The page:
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Keywords:

  • NOx;
  • diesel;
  • emissions;
  • catalysis;
  • reaction engineering;
  • NOx trap;
  • NOx storage and reduction

Abstract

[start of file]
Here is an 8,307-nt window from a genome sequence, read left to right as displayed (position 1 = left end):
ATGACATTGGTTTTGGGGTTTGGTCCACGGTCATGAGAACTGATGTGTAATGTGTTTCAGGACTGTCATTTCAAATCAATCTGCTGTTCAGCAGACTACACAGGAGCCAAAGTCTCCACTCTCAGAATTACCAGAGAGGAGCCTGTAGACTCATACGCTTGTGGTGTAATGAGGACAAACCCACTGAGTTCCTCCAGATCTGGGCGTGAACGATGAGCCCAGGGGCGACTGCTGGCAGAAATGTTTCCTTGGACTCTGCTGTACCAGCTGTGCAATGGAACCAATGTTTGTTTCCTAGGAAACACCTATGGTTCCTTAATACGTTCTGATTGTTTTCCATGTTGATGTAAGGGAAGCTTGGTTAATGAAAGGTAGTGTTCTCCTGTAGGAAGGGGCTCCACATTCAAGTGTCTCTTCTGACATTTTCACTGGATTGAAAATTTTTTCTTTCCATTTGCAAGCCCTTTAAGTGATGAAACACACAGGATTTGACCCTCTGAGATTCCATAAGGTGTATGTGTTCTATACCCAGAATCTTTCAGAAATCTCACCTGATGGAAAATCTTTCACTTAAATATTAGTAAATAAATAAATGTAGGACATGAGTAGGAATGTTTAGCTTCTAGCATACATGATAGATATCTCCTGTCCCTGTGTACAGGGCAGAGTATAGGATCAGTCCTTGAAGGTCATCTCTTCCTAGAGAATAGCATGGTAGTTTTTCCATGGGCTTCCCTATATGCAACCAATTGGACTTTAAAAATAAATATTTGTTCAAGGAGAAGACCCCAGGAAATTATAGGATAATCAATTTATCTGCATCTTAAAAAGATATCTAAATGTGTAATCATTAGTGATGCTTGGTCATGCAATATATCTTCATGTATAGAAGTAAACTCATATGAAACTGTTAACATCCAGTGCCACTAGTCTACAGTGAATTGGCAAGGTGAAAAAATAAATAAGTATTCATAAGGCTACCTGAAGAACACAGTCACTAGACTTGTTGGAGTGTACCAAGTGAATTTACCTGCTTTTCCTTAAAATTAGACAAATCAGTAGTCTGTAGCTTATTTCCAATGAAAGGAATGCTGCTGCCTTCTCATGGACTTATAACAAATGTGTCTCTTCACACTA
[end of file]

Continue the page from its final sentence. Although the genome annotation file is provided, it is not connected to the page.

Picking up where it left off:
An experimental study was carried out of periodically operated NOx (NO + NO2) storage and reduction on a model Pt/BaO/Al2O3 catalyst powder. The effect of the reductant (propylene) injection policy on time-averaged NOx conversion was evaluated in terms of feed composition and temperature, reductant pulse duration, and overall cycle time. Conditions giving time-averaged NOx conversions exceeding 90% were identified. The reductant-to-oxidant ratio during the injection and the total cycle time are both found to be critical factors to achieve high conversion. The time-averaged conversion is bounded above and below by the steady-state conversions obtained with feeds having the same compositions as that during the rich and lean part of the cycle, respectively. For a fixed supply of propylene, short pulses of high concentration are much more effective than longer pulses of reduced concentration. The NOx conversion achieves a maximum value at an intermediate overall cycle time when the propylene pulse of fixed duty fraction is net reducing. High conversions are sustained over a wide temperature window (200–400°C). A simple storage–reduction cycle is proposed that elucidates the main findings in the study. The key factor for high NOx conversion is the temporal production of oxygen-deficient conditions coupled with high catalyst temperatures, both resulting from the intermittent catalytic oxidation of propylene. © 2004 American Institute of Chemical Engineers AIChE J, 50: 2526–2540, 2004